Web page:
Most American’s have experienced some type of driving school, either during school or after school at a private driving school. Regardless of whether you took driving classes during school or after school, the individuals teaching the classes and the organization sponsoring the classes had licenses. In Louisiana, the Louisiana Department of Public Safety and Corrections, Office of Motor Vehicles (“OMV”) provides licenses for two types of courses – a fourteen-hour course for individuals over eighteen who have never had a license, and a thirty-eight-hour course, for individuals under eighteen.
This case asks whether an appellate court may review a case that is not per se a final judgment. Typically, appellate courts only have jurisdiction to review a final judgment, which is a judgment that determines the merits of a case. La. C.C.P. art. 1841. While not all claims may be reviewed by an appellate court, a final judgment is appealable in all causes. Here, we deal with a case in which not all of the claims had been adjudicated in lower courts.
Bosley’s Driving was licensed to instruct the fourteen-hour courses. Additionally, it had applied and been denied the license to teach the thirty-eight-hour courses in both 2012 and 2013. While Bosley’s Driving never obtained a license to teach the thirty-eight-hour courses, it issued certificates of completion to nine students in 2013 and 2014. As a result, in March 2014, Bosley’s Driving was issued a cease and desist as a driving school and a third-party tester due to instructing the thirty-eight-hour driver course without approval. Bosley’s Driving appealed the revocations to the Division of Administrative Law, alleging that the OMV’s treatment of him violated the Louisiana Unfair Trade Practices Act because it was shutting down his business.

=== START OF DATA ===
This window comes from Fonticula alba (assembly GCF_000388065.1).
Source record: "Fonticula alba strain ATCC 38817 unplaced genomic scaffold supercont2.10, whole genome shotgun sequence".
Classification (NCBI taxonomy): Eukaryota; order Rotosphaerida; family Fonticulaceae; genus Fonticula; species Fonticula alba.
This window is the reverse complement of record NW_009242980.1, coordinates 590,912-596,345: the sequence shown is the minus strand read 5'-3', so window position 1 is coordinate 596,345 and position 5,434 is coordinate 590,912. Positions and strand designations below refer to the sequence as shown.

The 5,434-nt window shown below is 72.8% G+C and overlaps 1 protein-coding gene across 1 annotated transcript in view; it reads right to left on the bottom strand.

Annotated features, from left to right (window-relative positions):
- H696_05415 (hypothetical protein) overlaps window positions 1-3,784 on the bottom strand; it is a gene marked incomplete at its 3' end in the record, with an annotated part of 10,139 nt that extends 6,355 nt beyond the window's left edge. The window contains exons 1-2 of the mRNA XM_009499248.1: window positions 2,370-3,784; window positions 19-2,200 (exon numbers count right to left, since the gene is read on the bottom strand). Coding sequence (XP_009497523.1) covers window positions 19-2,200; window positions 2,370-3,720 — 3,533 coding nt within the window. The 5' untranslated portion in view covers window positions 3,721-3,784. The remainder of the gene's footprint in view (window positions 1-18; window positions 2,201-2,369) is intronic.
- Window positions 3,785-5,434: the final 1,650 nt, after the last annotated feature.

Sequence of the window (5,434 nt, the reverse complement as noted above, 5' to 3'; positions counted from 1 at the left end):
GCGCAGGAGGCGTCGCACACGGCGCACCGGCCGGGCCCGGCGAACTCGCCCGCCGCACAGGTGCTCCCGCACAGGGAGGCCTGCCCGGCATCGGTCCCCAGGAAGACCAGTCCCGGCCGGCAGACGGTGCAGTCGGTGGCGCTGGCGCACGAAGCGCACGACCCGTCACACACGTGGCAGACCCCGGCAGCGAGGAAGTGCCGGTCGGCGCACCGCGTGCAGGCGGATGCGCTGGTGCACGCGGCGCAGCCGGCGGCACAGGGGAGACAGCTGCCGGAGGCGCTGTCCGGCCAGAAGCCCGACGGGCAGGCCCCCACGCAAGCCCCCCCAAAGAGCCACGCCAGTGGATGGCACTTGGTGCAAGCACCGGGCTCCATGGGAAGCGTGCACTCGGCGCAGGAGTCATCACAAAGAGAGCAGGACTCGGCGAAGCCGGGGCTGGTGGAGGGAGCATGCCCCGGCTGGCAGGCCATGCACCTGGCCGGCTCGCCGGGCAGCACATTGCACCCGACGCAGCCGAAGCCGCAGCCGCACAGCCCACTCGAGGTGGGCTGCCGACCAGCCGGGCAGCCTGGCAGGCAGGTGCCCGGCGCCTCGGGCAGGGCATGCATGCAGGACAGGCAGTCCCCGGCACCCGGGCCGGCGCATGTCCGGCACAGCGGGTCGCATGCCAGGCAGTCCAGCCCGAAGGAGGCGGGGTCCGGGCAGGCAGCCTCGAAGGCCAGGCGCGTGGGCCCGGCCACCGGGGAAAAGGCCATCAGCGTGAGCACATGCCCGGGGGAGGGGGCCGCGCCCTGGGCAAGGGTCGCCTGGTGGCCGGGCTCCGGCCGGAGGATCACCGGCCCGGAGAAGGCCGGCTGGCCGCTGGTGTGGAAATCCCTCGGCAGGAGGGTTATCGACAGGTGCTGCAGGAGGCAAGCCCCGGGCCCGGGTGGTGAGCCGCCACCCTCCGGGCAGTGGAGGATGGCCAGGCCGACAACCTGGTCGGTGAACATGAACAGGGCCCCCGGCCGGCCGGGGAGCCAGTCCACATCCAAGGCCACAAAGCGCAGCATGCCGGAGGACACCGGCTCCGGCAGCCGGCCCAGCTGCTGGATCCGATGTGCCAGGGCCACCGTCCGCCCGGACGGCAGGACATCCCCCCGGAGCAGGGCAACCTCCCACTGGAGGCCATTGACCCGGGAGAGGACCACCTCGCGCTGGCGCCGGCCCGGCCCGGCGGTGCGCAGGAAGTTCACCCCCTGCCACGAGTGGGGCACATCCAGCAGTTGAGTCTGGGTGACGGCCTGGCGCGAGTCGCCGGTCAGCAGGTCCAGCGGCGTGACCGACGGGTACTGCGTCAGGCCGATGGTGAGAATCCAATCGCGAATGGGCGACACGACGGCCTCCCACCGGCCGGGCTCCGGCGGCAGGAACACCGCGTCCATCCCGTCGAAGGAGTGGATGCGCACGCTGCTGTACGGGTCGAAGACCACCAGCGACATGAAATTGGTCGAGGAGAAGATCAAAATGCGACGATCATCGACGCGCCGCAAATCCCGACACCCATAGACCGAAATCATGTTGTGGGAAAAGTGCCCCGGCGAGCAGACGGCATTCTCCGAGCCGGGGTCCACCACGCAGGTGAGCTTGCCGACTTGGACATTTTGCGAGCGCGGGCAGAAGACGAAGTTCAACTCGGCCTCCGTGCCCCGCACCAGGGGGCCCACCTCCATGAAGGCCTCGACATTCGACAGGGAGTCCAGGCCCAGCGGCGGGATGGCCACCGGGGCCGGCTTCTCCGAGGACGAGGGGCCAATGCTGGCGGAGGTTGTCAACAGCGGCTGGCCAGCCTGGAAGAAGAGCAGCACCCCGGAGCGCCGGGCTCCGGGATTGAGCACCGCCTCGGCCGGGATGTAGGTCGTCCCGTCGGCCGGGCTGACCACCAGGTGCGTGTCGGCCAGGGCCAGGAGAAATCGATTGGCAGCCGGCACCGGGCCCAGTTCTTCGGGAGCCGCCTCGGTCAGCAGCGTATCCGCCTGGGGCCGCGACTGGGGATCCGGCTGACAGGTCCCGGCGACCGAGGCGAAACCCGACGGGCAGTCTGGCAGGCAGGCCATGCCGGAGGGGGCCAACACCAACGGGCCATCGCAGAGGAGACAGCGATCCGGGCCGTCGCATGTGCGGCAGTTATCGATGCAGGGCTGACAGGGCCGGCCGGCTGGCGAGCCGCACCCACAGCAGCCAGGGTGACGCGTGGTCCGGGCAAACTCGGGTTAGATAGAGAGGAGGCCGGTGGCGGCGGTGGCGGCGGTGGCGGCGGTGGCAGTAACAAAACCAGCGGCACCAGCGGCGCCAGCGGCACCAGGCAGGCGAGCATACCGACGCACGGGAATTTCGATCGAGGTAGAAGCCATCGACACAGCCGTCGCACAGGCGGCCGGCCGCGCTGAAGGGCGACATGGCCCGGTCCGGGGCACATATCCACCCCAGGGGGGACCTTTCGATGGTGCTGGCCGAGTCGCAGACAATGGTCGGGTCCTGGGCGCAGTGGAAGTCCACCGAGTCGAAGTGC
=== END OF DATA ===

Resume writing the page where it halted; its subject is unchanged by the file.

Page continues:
The Administrative Law Judge affirmed the OMV’s revocation of Bosley’s Driving licenses, Mr. Bosley then appealed alleging that he had suffered financially and emotionally because the OMV refused to renew his licenses and ignored the previous stipulated judgment. The court found that the trial court erred when it found no cause of action and dismissed the case because it did not contain the designation of finality nor was is clear as to what claims were being dismissed against OMV. See La. C.C.P. art. 1915(B).
The Louisiana Court of Appeal found that in this case, some of the claims could not be reviewed by the court because they had not yet been adjudicated in a court below. For example, Louisiana Court of Appeal found that the court below adjudicated all of the claims in the amended petition, but failed to adjudicate the claims in the original petition because its judgment used the term “remaining claims.” Unfortunately, the original petition contained the claim that the Louisiana Unfair Trade Practices Act was violated which would allow for an award of attorney’s fees and interest.
One way to avoid situations like the one discussed above, where an individual has spent money to appeal a judgment merely to find out that some of the claims are not appealable, is to hire a great attorney, who will make sure that everything is in order, prior to appealing a case.
Written by Berniard Law Firm Blog Writer: Lyndsey Fuller
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